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Acute tubular necrosis
Renal cortical necrosis
Renal papillary necrosis
IgA nephropathy (NORD)
Rapidly progressive glomerulonephritis
Focal segmental glomerulosclerosis (NORD)
Minimal change disease
Medullary cystic kidney disease
Medullary sponge kidney
Multicystic dysplastic kidney
Polycystic kidney disease
Chronic kidney disease
Renal tubular acidosis
Nephroblastoma (Wilms tumor)
Renal cell carcinoma
Renal artery stenosis
Acid-base disturbances: Pathology review
Congenital renal disorders: Pathology review
Electrolyte disturbances: Pathology review
Kidney stones: Pathology review
Nephritic syndromes: Pathology review
Nephrotic syndromes: Pathology review
Renal and urinary tract masses: Pathology review
Renal failure: Pathology review
Renal tubular acidosis: Pathology review
Renal tubular defects: Pathology review
Urinary incontinence: Pathology review
Urinary tract infections: Pathology review
Acid-base disturbances: Pathology review
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Two people came into the Emergency Department one day. The first one is 33 year old Muriel who came in with abdominal pain, a severe headache and hyperventilation. One of Muriel’s friends said that she caught her drinking antifreeze. The other one is 35 year old Eustace who came in with confusion and hypoventilation. Eustace also has duodenal ulcers, for which he has been taking antacids. Among other tests, an ABG was done for both individuals. The results showed that Muriel had low pH, along with low levels of bicarbonate and low levels of pCO2, while Eustace had high pH, along with high levels of bicarbonate and high levels of pCO2.
Okay, based on lab results, both individuals seem to have acid-base disturbances. Now, let’s go back to the basics for a bit. So, in plasma you can find carbon dioxide or CO2 and water or H2O. They are constantly mixing together in order to make bicarbonate ion or HCO3− and hydrogen ion or H+. Similarly, HCO3− and H+ can form CO2 and H2O.
Now, HCO3 − is mostly regulated by the kidneys and metabolism, while CO2 is regulated by the lungs. The blood pH which corresponds to the hydrogen ion concentration needs to stay in a very narrow range, between 7.37 and 7.42. Basically, the more hydrogen ions, the more acidic the blood is and the lower the pH. Less hydrogen ions means the blood is more alkaline, and the higher the pH. So, let’s say that HCO3− levels decrease for some reason. In this case, the equation shifts to the right and more HCO3− and H+ will be produced and as a result the blood becomes more acidic, so pH levels decrease. On the other hand, if HCO3− levels rise, less H+ will be produced and the pH rises. Now, if CO2 increases, then the equation shifts to the right and the pH drops. If CO2 decreases, then the equation shifts to the left and the pH rises. Stay with us here. In practice, the Henderson-Hasselbalch equation is used to calculate the pH based on HCO3 and pCO2 values, where pCO2 represents the partial pressure of carbon dioxide. Now, In order not to overcomplicate things here, just remember, If HCO3 goes up or if pCO2 goes down, then pH increases and if HCO3 goes down or if pCO2 goes up, then pH decreases.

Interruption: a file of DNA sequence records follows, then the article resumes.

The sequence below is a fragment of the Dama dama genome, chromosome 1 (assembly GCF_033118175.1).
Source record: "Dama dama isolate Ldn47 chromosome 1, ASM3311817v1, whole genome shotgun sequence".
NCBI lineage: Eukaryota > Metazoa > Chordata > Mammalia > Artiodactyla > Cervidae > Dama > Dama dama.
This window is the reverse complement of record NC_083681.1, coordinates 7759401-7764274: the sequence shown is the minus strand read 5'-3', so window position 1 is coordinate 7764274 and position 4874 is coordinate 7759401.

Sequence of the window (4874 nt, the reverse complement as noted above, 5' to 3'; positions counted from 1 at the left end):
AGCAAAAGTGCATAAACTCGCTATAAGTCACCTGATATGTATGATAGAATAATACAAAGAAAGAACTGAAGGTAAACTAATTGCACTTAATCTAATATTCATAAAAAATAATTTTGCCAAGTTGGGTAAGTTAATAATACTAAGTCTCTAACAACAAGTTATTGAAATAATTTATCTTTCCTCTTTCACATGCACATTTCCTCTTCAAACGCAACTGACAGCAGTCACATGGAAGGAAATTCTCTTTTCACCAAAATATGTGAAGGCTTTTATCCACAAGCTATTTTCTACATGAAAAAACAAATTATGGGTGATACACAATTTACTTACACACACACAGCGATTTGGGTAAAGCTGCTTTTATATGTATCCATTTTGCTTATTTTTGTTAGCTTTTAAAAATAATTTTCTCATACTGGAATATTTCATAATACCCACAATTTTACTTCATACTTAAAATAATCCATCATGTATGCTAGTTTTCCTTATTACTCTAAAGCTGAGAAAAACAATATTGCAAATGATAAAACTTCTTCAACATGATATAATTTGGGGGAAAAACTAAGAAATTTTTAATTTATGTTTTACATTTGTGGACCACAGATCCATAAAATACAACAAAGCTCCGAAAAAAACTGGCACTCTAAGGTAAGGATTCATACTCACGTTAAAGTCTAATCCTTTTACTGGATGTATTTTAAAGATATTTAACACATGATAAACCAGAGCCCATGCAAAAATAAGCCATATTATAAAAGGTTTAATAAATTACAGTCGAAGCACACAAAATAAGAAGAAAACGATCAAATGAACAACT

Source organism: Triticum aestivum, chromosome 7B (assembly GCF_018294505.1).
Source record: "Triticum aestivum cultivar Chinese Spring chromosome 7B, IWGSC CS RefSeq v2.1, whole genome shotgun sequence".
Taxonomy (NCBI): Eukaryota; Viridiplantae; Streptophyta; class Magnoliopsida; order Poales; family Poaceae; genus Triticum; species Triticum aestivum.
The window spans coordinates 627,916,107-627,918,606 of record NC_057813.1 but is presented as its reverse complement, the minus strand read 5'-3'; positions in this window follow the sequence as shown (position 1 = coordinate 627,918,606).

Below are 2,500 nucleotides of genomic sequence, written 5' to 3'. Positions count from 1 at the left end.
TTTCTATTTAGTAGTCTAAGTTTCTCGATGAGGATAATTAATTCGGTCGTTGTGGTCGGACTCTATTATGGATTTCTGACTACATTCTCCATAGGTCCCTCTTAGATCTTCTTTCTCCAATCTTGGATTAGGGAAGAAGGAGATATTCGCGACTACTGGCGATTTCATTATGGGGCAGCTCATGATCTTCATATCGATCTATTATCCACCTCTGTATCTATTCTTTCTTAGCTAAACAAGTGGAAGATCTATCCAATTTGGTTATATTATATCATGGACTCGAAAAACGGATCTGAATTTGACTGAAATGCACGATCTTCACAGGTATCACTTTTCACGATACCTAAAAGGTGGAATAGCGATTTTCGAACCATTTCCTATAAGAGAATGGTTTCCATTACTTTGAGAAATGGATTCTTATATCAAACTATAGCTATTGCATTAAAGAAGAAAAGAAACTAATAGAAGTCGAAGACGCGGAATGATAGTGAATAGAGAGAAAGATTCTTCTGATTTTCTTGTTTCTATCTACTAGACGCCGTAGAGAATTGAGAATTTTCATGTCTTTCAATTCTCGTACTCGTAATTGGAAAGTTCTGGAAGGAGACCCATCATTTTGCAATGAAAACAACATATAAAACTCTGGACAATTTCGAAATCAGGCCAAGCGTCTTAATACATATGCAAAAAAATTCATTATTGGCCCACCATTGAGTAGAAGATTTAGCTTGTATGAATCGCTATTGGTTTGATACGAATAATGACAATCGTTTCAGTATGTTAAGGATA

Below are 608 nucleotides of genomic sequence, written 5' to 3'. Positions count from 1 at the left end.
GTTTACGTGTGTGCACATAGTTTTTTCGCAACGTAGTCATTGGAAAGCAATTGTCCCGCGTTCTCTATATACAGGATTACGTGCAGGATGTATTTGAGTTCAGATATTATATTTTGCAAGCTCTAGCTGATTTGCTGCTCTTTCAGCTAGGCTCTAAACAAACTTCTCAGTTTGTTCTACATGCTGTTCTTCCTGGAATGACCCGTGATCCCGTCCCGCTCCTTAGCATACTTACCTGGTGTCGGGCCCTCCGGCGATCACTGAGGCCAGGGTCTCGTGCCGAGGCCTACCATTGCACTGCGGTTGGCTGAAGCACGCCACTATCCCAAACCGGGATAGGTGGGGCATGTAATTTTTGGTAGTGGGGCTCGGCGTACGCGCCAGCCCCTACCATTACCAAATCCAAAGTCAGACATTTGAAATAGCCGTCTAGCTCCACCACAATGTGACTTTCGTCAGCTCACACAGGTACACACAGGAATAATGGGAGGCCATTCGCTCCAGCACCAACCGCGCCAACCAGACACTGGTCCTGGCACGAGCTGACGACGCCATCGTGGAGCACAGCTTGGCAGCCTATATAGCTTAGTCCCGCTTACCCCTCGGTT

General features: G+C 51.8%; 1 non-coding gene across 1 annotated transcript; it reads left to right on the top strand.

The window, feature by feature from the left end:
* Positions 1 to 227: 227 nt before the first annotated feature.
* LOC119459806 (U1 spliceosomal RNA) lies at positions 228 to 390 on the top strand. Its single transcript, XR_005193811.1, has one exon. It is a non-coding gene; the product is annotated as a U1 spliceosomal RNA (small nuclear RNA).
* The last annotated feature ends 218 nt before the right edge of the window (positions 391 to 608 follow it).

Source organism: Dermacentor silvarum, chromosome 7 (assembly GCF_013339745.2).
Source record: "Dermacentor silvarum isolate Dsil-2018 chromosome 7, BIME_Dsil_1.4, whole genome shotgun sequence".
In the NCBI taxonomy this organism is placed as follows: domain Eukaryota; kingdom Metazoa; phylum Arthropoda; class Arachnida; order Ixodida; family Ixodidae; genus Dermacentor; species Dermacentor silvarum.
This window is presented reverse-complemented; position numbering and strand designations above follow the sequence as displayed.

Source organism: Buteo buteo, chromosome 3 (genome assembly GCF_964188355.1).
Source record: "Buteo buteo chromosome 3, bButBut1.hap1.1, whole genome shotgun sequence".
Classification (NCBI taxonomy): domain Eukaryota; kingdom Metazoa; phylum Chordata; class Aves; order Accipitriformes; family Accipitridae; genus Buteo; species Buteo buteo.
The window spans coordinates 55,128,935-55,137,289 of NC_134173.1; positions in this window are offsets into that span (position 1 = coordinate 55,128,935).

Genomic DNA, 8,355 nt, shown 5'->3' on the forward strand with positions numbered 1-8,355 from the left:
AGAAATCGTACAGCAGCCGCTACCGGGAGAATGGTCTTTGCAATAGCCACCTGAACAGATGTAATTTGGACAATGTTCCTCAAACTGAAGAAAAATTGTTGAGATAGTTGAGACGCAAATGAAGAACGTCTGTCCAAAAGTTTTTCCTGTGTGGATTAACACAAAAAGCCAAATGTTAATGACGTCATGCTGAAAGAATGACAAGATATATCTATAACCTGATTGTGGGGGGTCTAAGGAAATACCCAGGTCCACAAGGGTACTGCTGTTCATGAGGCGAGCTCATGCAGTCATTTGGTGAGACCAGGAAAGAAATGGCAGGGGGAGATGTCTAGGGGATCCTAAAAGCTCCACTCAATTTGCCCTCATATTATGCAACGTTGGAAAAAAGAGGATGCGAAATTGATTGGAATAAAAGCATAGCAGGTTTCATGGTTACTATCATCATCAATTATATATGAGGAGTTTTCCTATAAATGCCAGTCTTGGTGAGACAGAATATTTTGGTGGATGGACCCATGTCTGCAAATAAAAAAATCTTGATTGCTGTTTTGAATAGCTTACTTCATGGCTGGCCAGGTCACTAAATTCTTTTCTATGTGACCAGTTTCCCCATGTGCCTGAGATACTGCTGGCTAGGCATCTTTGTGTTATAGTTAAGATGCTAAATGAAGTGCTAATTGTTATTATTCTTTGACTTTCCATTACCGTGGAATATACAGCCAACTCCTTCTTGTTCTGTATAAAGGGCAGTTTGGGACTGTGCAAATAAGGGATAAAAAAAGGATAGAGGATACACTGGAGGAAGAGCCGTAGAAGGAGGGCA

Acid-base disturbances are a type of electrolyte imbalance that occurs when the body's pH balance is disturbed. The blood pH is maintained in a narrow delicate range of 7.35 to 7.45, which is optimal for many biological processes taking place in our body. Below that range, the blood is too acidic, and above it, it's too alkalic, which is not ideal.
The acid-base disturbances are divided into two major groups due to their causes and the clinical picture of the patient. First, there are metabolic disturbances that can either be metabolic acidosis or alkalosis, which are reflected by disturbances in the serum HCO3 ��. The second group consists of respiratory disturbances, which can be either respiratory acidosis or alkalosis, depending on the blood's Pco2. There are a variety of causes for acid-base disturbances, including dehydration, hypoventilation, kidney failure, and diabetic ketoacidosis.
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